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No. Pilgrims and Puritans were different people, and they were not the people we think of when we hear about them. They didn't wear the silly tall hats, shiny buckles, nor black. The one Pilgrim portrait that survives shows a man in a Elizabethan doublet featuring gold buttons, white collar, and braided gold tassel. Neither did they live in log cabins. The log cabin wasn't made until the end of the 17th century. Instead, they were in primitive clapboard houses with thatched roofs. They didn't land on Plymouth Rock. The Puritans absorbed them and had all the attention. As late as 1789 they remained so inconsequential enough that the Plymouth town clergyman ran his field horses through the founder's graveyard crushing tombstones. There was no tradition behind the Pilgrim tradition until 1840 and a speech given by Daniel Webster. It was the Victorians who made them who they were and gave us our vision of what they look like. To this day the Pilgrim's identity is vague and in our ignorance we mistake them with the Puritans. The Pilgrims came in 1620 and the Puritans were 10 years later.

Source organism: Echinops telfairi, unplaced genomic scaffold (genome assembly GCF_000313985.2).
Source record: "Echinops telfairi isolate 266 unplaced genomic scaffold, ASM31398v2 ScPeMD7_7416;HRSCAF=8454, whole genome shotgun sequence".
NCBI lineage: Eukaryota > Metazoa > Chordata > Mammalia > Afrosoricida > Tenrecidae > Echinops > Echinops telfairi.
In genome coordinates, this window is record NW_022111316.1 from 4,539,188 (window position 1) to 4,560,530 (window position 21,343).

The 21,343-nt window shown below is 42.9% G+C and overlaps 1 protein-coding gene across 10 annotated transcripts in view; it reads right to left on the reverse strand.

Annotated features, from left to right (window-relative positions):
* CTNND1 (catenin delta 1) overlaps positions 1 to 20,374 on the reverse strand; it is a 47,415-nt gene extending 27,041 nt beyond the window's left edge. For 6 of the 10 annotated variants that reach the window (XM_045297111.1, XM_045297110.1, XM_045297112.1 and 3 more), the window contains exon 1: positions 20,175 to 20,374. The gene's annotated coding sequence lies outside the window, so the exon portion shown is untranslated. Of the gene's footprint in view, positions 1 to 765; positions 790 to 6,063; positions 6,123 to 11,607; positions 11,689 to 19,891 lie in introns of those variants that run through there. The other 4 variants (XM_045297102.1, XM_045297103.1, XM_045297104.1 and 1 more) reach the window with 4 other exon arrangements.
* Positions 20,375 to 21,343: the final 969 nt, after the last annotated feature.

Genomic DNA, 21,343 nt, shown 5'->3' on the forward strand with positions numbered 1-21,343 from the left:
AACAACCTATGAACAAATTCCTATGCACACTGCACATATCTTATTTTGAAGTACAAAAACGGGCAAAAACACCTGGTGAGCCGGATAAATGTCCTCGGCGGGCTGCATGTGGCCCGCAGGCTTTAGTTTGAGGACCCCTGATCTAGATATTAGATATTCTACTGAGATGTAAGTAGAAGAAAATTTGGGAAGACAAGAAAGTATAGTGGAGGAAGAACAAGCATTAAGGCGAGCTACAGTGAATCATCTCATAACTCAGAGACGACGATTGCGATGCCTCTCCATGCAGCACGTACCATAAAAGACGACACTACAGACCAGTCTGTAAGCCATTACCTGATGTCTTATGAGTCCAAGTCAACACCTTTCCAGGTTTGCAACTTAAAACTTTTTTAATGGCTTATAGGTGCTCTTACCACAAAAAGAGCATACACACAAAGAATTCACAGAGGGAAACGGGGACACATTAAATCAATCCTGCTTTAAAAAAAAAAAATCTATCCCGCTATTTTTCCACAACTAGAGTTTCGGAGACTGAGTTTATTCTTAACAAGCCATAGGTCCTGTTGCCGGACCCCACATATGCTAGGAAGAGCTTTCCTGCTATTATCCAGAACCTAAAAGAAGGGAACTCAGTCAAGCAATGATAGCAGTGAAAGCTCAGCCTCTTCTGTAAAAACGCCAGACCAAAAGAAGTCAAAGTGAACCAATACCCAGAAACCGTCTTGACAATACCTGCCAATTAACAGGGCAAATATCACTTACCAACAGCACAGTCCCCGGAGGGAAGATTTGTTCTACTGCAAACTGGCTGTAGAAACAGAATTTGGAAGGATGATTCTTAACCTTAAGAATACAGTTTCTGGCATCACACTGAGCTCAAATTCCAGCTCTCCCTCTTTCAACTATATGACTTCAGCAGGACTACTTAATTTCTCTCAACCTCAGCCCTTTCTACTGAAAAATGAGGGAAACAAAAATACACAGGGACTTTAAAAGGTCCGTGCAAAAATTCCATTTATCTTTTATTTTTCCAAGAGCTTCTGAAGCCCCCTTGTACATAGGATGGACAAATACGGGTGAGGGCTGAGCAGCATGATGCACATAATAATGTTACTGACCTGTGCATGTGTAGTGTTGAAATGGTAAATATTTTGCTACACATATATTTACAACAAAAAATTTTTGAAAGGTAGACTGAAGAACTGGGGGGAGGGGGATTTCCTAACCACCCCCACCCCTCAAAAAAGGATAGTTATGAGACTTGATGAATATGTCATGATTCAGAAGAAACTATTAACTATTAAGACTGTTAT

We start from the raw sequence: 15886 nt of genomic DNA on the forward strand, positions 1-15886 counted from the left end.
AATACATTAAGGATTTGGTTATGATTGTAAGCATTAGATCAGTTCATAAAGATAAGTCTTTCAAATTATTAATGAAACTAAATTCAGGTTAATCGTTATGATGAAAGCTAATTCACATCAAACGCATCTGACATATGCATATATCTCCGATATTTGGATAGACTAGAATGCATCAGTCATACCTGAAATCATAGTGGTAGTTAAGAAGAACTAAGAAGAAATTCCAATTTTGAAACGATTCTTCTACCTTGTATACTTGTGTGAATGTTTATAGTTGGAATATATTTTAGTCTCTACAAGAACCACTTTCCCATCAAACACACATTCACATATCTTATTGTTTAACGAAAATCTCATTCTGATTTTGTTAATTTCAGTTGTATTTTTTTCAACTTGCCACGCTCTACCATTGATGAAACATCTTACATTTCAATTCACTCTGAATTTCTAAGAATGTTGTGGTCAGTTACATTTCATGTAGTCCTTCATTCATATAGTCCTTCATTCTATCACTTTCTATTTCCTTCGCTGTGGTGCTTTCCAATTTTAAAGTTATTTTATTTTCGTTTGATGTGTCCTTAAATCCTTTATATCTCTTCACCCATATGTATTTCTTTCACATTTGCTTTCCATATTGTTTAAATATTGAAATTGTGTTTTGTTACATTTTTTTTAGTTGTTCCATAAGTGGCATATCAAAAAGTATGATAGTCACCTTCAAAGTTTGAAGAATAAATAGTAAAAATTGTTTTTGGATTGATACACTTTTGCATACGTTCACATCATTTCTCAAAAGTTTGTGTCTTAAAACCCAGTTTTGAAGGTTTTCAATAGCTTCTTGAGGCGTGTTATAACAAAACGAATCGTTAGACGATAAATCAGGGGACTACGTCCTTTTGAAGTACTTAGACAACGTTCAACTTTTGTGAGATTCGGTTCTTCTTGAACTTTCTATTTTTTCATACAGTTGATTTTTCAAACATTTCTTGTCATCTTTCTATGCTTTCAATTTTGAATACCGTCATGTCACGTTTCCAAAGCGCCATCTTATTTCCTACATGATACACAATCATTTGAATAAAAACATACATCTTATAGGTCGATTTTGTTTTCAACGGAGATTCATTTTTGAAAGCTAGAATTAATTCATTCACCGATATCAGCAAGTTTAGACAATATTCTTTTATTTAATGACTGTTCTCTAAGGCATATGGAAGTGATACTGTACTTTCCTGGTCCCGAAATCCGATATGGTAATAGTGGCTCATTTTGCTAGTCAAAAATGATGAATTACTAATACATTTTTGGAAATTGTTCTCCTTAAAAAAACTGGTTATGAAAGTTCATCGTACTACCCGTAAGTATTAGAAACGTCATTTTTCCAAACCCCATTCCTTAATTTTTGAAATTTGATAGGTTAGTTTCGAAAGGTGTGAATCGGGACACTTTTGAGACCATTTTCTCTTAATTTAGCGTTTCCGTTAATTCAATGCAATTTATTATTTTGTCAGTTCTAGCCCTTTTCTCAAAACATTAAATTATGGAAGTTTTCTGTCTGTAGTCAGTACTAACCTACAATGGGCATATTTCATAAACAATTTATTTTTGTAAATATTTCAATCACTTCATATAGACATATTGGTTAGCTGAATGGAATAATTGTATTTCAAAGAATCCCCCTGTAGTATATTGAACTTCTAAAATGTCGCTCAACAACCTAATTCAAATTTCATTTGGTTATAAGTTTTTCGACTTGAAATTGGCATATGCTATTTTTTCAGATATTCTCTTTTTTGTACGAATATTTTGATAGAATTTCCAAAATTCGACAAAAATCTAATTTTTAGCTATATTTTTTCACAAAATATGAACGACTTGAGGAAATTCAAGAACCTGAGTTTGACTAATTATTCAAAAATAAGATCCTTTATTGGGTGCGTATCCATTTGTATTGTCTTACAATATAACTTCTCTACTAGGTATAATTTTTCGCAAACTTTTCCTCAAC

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Q: Was Plymouth in the Massachusetts bay colony?
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